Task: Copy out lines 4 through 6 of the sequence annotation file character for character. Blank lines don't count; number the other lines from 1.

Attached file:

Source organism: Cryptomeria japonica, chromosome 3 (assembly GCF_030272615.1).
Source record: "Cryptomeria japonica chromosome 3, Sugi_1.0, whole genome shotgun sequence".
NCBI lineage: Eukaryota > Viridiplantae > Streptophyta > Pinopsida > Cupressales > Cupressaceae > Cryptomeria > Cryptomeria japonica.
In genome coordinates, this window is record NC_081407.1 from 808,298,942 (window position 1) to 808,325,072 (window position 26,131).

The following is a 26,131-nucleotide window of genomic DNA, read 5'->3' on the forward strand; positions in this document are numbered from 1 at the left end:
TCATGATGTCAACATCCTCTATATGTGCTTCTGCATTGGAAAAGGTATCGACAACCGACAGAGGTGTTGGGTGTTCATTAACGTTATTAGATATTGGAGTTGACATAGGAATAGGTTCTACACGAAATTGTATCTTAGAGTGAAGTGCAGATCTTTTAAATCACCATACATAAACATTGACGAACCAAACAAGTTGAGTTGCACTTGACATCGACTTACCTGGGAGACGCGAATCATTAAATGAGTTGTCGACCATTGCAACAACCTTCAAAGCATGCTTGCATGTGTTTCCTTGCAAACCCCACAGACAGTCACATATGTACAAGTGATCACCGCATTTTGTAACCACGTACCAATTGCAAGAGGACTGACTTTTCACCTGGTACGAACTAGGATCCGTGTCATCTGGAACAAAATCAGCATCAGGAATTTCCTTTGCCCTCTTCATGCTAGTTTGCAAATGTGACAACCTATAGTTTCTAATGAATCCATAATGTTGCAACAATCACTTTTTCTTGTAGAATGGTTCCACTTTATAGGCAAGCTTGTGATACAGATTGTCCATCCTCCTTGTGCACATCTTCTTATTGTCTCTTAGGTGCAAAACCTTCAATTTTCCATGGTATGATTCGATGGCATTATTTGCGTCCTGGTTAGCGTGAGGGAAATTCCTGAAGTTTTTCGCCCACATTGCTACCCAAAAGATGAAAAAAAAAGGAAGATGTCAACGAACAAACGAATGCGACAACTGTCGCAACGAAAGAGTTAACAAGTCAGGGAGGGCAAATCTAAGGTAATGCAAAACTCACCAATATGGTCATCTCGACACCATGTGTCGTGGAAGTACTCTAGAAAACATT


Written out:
In genome coordinates, this window is record NC_081407.1 from 808,298,942 (window position 1) to 808,325,072 (window position 26,131).

The following is a 26,131-nucleotide window of genomic DNA, read 5'->3' on the forward strand; positions in this document are numbered from 1 at the left end:
TCATGATGTCAACATCCTCTATATGTGCTTCTGCATTGGAAAAGGTATCGACAACCGACAGAGGTGTTGGGTGTTCATTAACGTTATTAGATATTGGAGTTGACATAGGAATAGGTTCTACACGAAATTGTATCTTAGAGTGAAGTGCAGATCTTTTAAATCACCATACATAAACATTGACGAACCAAACAAGTTGAGTTGCACTTGACATCGACTTACCTGGGAGACGCGAATCATTAAATGAGTTGTCGACCATTGCAACAACCTTCAAAGCATGCTTGCATGTGTTTCCTTGCAAACCCCACAGACAGTCACATATGTACAAGTGATCACCGCATTTTGTAACCACGTACCAATTGCAAGAGGACTGACTTTTCACCTGGTACGAACTAGGATCCGTGTCATCTGGAACAAAATCAGCATCAGGAATTTCCTTTGCCCTCTTCATGCTAGTTTGCAAATGTGACAACCTATAGTTTCTAATGAATCCATAATGTTGCAACAATCACTTTTTCTTGTAGAATGGTTCCACTTTATAGGCAAGCTTGTGATACAGATTGTCCATCCTCCTTGTGCACATCTTCTTATTGTCTCTTAGGTGCAAAACCTTCAATTTTCCATGGTATGATTCGATGGCATTATTTGCGTCCTGGTTAGCGTGAGGGAAATTCCTGAAGTTTTTCGCCCACATTGCTACCCAAAAGATGAAAAAAAAAGGAAGATGTCAACGAACAAACGAATGCGACAACTGTCGCAACGAAAGAGTTAACAAGTCAGGGAGGGCAAATCTAAGGTAATGCAAAACTCACCAATATGGTCATCTCGACACCATGTGTCGTGGAAGTACTCTAGAAAACATT